Simplified annual calculations
107 Para 5.5 of 709/5/2009 introduces and section 11 details a simplified annual calculation. If the supplies are all standard-rated (whether bought in or inhouse), the liability is the VAT fraction x the difference between the sales and purchases. The simplified calculation gives the same answer as the full annual calculation, if all supplies are standard-rated. This is helpful where all the supplies are to EU destinations (including the UK) and there are standard-rated inhouse supplies eg they run their own UK hotel. It avoids the need to value the inhouse supplies (whether at cost plus or at market value). This is possible because a little algebra or a numerical example will show that the liability is the same irrespective of the value adopted for inhouse supplies.
108 However it is not simple to decide when the simplified calculation applies and it is safer not to use it unless you know what you are doing. The full calculation will always give the right answer but the simplified calculation will give too great a liability if it is used when it does not apply. Where “all such supplies are liable to VAT at the same rate”, Para 1, TL4, section 13, 709/5/2009 requires operators to use the simplified annual calculation. This is incorrect (even if it is UK law, it is contrary to EU law) and the simplified annual calculation should not be used if all the supplies are zero-rated eg the tour operator only sells holidays in non EU destinations. In this case the correct liability is zero, not 1/6 x the non EU margin as suggested by the simplified calculation. Para 5.5 of 709/5/2009 confirms this point but does not have the force of law.
109 Other points on the simplified calculation:
110 Travel agents may discount holidays and take less commission. If they do so without telling the tour operator, the tour operator may assume the usual commission applies and show too much commission in their accounts. The selling price of the holiday, before commission, will be overstated by an equal and opposite amount so the profit will be right but the TOMS liability will be overstated. Adjusting the TOMS calculations is straightforward if the amount of the discount is known but this may be difficult. The agents may not have the information. In addition, there are implications for self billing: the input tax claimed may be wrong. Following the confused ECJ decision in First Choice Holidays, HMRC say a tour operator cannot adjust for discounts funded by the agent without the knowledge of the operator: 709/5/2009, para 6.1.
Reps and guides
111 The treatment of reps, guides, couriers or tour managers is often muddled. HMRC may seek to disallow the cost of reps on the basis that they only meet & greet at the airport and or in resort. The principle is that purchase costs are allowed in TOMS if they are for the direct benefit of the traveller (Art 308). Purchases exclude salaries, as they do not attract VAT, so it is clear that the salaries of reps etc should be disallowed (do not confuse this with the cost of inhouse supplies eg the coach driver’s salary – this is an attempt to value the selling price of the inhouse supply as cost plus margin). But the services of reps may be bought in from other businesses or self employed individuals with VAT added or not as the case may be and should in this case be allowable even if they “only meet & greet”. HMRC say the cost of more specialist guides “is often a supply in its own right” (para 6.10) ie presumably a direct cost and therefore allowable.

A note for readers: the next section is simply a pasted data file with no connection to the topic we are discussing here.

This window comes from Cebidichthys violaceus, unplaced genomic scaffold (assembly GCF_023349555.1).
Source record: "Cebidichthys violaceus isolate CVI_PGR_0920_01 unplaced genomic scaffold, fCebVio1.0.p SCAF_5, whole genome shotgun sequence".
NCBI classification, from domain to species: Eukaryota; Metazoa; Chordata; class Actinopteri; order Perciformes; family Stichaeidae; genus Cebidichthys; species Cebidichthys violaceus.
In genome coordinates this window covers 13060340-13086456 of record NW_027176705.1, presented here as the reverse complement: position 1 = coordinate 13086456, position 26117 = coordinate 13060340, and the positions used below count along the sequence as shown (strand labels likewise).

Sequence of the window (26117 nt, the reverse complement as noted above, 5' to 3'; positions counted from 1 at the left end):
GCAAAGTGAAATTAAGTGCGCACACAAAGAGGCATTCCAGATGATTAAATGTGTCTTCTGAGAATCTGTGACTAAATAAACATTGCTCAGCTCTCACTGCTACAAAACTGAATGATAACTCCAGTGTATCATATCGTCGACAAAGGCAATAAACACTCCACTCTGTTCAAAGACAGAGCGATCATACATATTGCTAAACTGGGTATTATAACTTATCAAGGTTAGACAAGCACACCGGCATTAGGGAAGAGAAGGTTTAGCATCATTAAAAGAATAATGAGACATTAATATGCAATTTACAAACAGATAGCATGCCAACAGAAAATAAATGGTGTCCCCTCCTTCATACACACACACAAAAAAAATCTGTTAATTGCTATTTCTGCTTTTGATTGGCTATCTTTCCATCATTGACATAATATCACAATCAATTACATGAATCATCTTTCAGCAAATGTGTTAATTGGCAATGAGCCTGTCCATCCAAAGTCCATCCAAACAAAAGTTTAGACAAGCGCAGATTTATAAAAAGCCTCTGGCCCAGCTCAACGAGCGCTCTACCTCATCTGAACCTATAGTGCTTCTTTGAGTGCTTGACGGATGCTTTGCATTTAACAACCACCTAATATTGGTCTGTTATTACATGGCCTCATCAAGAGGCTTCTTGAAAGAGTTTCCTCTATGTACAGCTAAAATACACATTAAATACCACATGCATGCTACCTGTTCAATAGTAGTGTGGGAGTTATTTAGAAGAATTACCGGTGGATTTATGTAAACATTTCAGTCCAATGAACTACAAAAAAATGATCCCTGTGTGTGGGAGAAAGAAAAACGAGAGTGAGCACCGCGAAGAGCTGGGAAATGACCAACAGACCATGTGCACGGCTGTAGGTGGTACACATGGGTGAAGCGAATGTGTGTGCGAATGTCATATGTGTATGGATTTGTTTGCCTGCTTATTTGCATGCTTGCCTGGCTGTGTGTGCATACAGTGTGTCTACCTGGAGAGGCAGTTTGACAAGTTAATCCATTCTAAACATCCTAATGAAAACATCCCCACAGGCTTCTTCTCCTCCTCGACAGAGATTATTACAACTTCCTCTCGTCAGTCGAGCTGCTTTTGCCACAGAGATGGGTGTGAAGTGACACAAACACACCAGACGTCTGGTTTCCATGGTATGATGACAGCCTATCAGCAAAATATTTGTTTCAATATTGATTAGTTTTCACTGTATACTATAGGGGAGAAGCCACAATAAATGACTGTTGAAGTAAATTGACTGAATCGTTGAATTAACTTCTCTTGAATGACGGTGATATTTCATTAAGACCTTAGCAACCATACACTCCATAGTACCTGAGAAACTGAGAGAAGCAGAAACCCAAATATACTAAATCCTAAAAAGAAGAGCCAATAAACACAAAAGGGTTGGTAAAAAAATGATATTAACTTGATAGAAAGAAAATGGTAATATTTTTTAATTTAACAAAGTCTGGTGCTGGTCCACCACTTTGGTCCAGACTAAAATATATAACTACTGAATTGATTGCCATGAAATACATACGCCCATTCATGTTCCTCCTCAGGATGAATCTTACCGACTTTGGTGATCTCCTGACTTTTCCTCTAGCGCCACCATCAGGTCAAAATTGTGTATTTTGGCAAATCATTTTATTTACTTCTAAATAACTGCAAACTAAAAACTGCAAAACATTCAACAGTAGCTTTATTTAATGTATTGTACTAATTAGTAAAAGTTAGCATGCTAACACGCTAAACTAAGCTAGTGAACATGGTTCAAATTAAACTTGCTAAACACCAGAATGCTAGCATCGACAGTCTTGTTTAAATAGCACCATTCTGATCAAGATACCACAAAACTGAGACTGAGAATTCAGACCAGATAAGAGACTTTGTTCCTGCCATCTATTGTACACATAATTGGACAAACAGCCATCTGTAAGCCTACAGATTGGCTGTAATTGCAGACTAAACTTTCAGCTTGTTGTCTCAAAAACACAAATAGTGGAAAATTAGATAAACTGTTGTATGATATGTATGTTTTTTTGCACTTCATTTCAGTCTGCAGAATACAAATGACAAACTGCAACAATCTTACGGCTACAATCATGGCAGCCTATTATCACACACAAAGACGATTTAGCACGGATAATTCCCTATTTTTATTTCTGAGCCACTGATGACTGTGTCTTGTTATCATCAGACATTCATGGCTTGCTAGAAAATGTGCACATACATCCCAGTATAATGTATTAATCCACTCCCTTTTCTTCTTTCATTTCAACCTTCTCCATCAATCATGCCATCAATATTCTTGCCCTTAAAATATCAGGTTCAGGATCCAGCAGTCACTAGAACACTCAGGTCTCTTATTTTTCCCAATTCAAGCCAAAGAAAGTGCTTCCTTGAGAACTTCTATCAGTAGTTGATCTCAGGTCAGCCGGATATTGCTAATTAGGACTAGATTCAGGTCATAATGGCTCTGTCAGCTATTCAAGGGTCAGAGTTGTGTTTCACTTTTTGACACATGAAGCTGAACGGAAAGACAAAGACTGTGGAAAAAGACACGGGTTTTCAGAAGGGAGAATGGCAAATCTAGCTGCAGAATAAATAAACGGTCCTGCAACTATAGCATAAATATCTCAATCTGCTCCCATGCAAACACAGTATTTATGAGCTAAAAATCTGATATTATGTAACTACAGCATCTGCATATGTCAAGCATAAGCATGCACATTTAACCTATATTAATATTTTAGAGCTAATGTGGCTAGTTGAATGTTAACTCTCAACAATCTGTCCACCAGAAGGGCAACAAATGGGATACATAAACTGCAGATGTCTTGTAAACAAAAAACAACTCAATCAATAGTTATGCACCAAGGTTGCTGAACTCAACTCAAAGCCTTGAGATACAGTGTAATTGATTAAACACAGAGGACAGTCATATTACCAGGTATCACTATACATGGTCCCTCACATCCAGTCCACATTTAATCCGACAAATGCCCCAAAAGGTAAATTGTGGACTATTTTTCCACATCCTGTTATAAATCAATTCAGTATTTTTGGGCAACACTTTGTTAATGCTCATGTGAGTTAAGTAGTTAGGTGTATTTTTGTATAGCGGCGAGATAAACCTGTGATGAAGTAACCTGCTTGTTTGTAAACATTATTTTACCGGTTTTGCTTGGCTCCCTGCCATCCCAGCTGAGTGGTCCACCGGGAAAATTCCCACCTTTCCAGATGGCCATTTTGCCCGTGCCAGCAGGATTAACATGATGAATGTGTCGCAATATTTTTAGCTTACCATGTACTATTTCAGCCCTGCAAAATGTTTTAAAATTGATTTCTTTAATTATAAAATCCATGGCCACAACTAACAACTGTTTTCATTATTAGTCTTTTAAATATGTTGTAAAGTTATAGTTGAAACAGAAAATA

112 Whether a particular supply eg guide is bought in or inhouse is a separate question but it is difficult to see how guides in isolation can create an inhouse supply. Accordingly it is rare to see inhouse guide costs in a TOMS calculation. The position is different if for example you run a ski chalet in France, employ guides, provide equipment, are registered for TVA and include the guiding supply in your TVA returns.
Purchases in foreign currencies
113 Purchases in foreign currencies have to be translated into sterling to get the costs in the accounts and TOMS. In practice the effect on the TOMS liability is not usually significant but there are considerable theoretical problems with HMRC rules. TL2 in section 13 of 709/5/2009 says operators must use one of 5 methods summarised as:
(a) the Federation of Tour Operators’ rate at the time of costing,
(b) the commercial rate of exchange at the time of costing,
In the case of the first two options you must publish the rate in your brochure.
(c) the rate published in the Financial Times on the date you make payment,
(d) the rate applicable to the purchase of the foreign currency used to pay for the supplies and
(e) the rate of exchange published by HMRC for the period when you paid for the supplies.
Each of these methods has its problems.
114 As there is a choice of methods but (unlike non EU destinations above) no default method, where does a tour operator who has hitherto complied with none of HMRC’s methods stand? If you want to use a different method from the previous year, HMRC say you must notify them at the beginning of the year ie no later than the due date of your first VAT return for that year and “Permission will not be granted retrospectively.”
115 A fundamental criticism of these rules for foreign currencies is that none of the five methods correspond to recognised accountancy standards. Assets and liabilities denominated in foreign currencies are normally translated at closing rates in the accounts at the year end and any adjustment appears in the margin in the accounts, in contravention of all five methods. In practice most tour operators use the cost of sales as shown by the accounts and therefore do not follow any of the methods laid down by HMRC. TOMS was designed as an accounts based calculation and, provided the operator is consistent in using the accounts figures, HMRC may not challenge this approach. This is the practical solution to the problem.